Divided Republicans are a roadblock for change



House Speaker Paul Ryan speaks during the Friends of Ireland Luncheon at the U.S. Capitol on March 16, 2017 in Washington, D.C.

By Minju Park, Columnist

The current divisions within the Republican Party became evident with the failed passage of the GOP’s proposed health bill to replace the Affordable Care Act this past week.

President Donald Trump’s inability to uphold his promise to repeal and replace the Affordable Care Act likely foreshadows future proposals that may also be unsuccessful, as opposing viewpoints within the Republican Party are unable to reach agreement.

The GOP replacement health bill failed largely due to disagreements and inabilities to compromise within the Republican Party, despite Trump’s claims that the bill fell through due to lack of support from Democrats.

The numbers show that among the 435 House of Representatives seats, 237 of them are held by Republicans, which is more than the minimum number of votes necessary to pass the bill. The opposition that brought down the bill came from the House Freedom Caucus, which consists of some of the party’s most conservative Republicans, who have declared a complete repeal of the Affordable Care Act and thought that the replacement bill did not go far enough to dismantle it.

The Republicans were so divided on the health bill that it took over a month to publicly reveal the text of the replacement plan due to continuous edits and revisions to the bill from disagreeing Republicans.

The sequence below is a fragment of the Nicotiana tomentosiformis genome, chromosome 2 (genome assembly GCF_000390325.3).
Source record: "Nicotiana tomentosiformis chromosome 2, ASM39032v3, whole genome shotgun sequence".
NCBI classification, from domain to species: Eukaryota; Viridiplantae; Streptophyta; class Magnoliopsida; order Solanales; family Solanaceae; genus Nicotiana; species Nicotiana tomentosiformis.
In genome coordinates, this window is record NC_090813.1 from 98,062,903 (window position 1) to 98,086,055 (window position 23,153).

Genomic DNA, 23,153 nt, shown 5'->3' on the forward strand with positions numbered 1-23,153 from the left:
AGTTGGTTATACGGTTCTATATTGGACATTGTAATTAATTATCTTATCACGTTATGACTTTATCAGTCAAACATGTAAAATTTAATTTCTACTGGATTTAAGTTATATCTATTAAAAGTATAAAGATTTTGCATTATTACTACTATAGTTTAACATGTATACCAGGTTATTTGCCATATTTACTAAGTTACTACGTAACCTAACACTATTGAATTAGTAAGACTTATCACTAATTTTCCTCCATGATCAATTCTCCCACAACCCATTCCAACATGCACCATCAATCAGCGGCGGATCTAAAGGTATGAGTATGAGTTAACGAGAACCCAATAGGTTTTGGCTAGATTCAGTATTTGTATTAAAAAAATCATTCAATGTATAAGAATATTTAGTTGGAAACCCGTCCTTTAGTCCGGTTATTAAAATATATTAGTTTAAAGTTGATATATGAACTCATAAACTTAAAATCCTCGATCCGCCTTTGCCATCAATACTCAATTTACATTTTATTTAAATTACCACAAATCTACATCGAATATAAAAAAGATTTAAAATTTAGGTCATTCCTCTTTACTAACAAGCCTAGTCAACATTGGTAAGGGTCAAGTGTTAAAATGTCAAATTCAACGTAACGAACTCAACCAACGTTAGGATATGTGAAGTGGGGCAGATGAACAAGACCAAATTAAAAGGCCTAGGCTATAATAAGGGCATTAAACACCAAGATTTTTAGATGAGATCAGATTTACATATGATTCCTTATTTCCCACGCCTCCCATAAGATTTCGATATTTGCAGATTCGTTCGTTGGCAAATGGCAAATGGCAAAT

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    The delicate hand needed to navigate the political web of negotiations and deals to win over the necessary numbers of votes is a difficult skill. Not only does one need to assert firm decisions, but must also know when to digress and compromise with the charm of a persuasive speaker.

    The president is not particularly known for his compromising skills, despite what he might claim. On the contrary, he has a tendency to assert his plans with little to no consideration for the opposition. While this tactic may have helped him flourish and advance in his business endeavors, politics is a different playing field.

    This is easily indicated by Trump’s various executive orders on immigration, pipelines, funding and other decisions that were made on his own accord with little discussion even among his own advisers. Trump’s preferred way of creating change through executive orders is consistent with his mindset of enforcing demands without considering an opposing side.

    With a president who isn’t keen on charming the opposition to agree and win votes, the Republican Party needs to utilize a united front to get bills passed and promises kept. The GOP’s next anticipated steps of tax reform and infrastructure spending can only be achieved with an understanding from both sides of the spectrum in the Republican Party.

    With the congressional re-election coming up in 2018, the Republican House must work diligently to create the unity necessary to pass bills promised to its constituents and maintain their positions in the upcoming year.

    This political battlefield is no longer a simple matter of opposing parties: Great stakes lie in the spectrum of liberal to conservative within the parties themselves.

    To create any type of change or reform by passing bills, the majority-holding Republican Party must come to a consensus on future issues — or they risk losing the power they currently wield. 

    Minju is a sophomore in Media.

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